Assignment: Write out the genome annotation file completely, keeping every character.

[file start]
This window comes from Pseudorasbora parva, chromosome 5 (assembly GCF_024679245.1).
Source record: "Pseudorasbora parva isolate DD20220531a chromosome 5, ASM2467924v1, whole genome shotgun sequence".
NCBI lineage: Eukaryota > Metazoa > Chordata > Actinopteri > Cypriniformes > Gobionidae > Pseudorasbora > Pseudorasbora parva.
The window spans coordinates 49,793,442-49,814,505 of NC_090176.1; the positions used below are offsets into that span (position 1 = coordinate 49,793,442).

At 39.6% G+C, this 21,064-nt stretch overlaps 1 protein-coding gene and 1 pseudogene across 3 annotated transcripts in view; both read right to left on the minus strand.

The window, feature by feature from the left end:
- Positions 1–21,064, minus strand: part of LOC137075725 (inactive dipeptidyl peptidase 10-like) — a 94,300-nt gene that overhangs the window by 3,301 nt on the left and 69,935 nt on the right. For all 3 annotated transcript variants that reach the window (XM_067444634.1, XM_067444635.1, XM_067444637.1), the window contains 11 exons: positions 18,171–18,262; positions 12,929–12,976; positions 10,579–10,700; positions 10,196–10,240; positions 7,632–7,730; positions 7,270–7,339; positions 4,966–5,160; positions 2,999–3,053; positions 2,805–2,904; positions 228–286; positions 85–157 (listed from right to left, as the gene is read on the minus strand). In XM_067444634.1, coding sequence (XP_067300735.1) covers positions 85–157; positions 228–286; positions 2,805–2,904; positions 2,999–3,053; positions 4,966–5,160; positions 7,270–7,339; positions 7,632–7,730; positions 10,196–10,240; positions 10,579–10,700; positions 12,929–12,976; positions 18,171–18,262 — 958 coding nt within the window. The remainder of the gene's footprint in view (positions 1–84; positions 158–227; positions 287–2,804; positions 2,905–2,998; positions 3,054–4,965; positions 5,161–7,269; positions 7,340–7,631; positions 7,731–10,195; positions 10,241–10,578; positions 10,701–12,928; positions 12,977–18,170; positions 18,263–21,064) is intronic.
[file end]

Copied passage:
This window comes from Pseudorasbora parva, chromosome 5 (assembly GCF_024679245.1).
Source record: "Pseudorasbora parva isolate DD20220531a chromosome 5, ASM2467924v1, whole genome shotgun sequence".
NCBI lineage: Eukaryota > Metazoa > Chordata > Actinopteri > Cypriniformes > Gobionidae > Pseudorasbora > Pseudorasbora parva.
The window spans coordinates 49,793,442-49,814,505 of NC_090176.1; the positions used below are offsets into that span (position 1 = coordinate 49,793,442).

At 39.6% G+C, this 21,064-nt stretch overlaps 1 protein-coding gene and 1 pseudogene across 3 annotated transcripts in view; both read right to left on the minus strand.

The window, feature by feature from the left end:
- Positions 1–21,064, minus strand: part of LOC137075725 (inactive dipeptidyl peptidase 10-like) — a 94,300-nt gene that overhangs the window by 3,301 nt on the left and 69,935 nt on the right. For all 3 annotated transcript variants that reach the window (XM_067444634.1, XM_067444635.1, XM_067444637.1), the window contains 11 exons: positions 18,171–18,262; positions 12,929–12,976; positions 10,579–10,700; positions 10,196–10,240; positions 7,632–7,730; positions 7,270–7,339; positions 4,966–5,160; positions 2,999–3,053; positions 2,805–2,904; positions 228–286; positions 85–157 (listed from right to left, as the gene is read on the minus strand). In XM_067444634.1, coding sequence (XP_067300735.1) covers positions 85–157; positions 228–286; positions 2,805–2,904; positions 2,999–3,053; positions 4,966–5,160; positions 7,270–7,339; positions 7,632–7,730; positions 10,196–10,240; positions 10,579–10,700; positions 12,929–12,976; positions 18,171–18,262 — 958 coding nt within the window. The remainder of the gene's footprint in view (positions 1–84; positions 158–227; positions 287–2,804; positions 2,905–2,998; positions 3,054–4,965; positions 5,161–7,269; positions 7,340–7,631; positions 7,731–10,195; positions 10,241–10,578; positions 10,701–12,928; positions 12,977–18,170; positions 18,263–21,064) is intronic.